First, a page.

Last week, a dear friend of mine purchased a DSLR camera — her first! — and she wanted to begin playing with it. So we went to Flushing Meadows-Corona Park for an afternoon of shooting with some tutoring and advice here and there.
Of course, I had my Canon 6D Mark II, because I was going to take some shots as well.
At the Queens Museum, there’s a gorgeous mural by Glori Tuitt called Black, Trans & Alive (Qweens Song) on the facade that was scheduled to be on public display through at the Spring. (As of June 28, 2022 it was still up.)
Glori Tuitt is a painter and illustrator, whose work focuses on the intersections of race, religion and pop culture related to the cultivation of identity. Her work is primarily dedicated to the centering of Black trans bodies in the arts — and as a result, she has collaborated with many social justice organizations, with the hope that her practice will return ownership of trans forms to trans artists through the creation of representational, narrative works that explore gender, its formation, historical relevance and expression as participatory action.
Tuitt is one of five artists selected to participate in Not a Monolith, a new public art and professional development initiative for New York City-based emerging Black artists, presented by ArtBridge, Facebook Open Arts, and We The Culture.
Black, Trans & Alive (Qweens Song) is actually part of Tuitt’s series Black, Trans, & ___, which showcases the historic and contemporary contributions Black trans people have made to the city’s social and artistic movements. Created in a similar style of Aaron Douglas’ Aspects of Negro Life, the murals in the series specifically challenge prevailing narratives and depictions of Black trans people with nuance and complexity, while rooted in a simple and powerful message: Black trans lives matter.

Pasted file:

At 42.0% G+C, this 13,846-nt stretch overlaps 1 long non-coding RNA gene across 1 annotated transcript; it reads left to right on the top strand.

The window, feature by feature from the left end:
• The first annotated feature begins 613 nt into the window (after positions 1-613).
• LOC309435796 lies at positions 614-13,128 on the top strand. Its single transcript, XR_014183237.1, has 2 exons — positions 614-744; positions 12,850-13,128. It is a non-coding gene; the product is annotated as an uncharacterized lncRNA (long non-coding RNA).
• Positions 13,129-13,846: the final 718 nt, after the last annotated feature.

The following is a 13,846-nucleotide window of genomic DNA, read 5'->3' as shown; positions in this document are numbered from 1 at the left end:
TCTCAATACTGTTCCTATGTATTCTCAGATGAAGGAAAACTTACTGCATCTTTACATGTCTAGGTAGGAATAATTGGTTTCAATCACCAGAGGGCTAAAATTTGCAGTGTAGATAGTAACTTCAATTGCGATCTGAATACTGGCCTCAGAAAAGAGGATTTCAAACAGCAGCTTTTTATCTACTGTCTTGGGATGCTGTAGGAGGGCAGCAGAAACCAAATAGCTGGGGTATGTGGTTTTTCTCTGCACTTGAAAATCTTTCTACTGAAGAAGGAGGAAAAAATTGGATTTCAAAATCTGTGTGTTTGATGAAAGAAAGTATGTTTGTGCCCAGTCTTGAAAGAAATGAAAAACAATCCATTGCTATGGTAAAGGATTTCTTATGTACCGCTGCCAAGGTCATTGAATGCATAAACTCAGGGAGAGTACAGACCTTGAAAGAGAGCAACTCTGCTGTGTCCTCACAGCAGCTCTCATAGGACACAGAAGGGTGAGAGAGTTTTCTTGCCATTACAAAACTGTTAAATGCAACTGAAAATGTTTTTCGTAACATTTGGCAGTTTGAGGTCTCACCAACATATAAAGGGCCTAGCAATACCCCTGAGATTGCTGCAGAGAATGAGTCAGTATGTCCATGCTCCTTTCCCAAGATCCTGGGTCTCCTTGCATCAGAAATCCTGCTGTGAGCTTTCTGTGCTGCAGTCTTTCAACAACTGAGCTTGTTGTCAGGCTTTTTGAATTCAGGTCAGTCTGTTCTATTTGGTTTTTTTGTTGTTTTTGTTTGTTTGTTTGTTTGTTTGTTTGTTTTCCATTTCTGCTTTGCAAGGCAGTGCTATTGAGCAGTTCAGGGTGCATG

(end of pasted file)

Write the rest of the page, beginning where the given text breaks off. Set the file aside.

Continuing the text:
The series depicts a number of Black trans femme activists like Marsha P. Johnson, Miss Major Griffin Gracy, and GLITS founder Ceyenne Doroshow alongside rising stars including Qween Jean, Tourmaline, and Gia Love. Black, Trans, & Alive (Qweens Song) features Ceyenne Doroshow, Joela Rivera, Qween Jean, Joshua Allen, Raquel Willis, and Aaron Philip.
The work invites the public to participate in an extension of Tuitt’s project called Black, Trans, & Heard, where they can hear narratives of local Black trans femmes who share their personal and collective imagined legacies. To learn more about the project and listen to these legacies, you can visit here: glorituitt.com/blacktrans-.
Before I forget: Not a Monolith aims to amplify a diverse array of Black voices and perspectives by providing New York City-based, emerging artists without outdoor canvases in prominent public spaces across the city’s five boroughs — and mentorship from Black professionals in the art world.
The project’s title refers to the project’s goal to showcase a multitude of Black identities that are more complex and nuanced than the media’s typical, traditional — and woefully inadequate — representations. Not a Monolith offers artists and communities of New York City an opportunity to directly and meaningfully engage with Black Lives Matter and other social, racial and gender justice movements.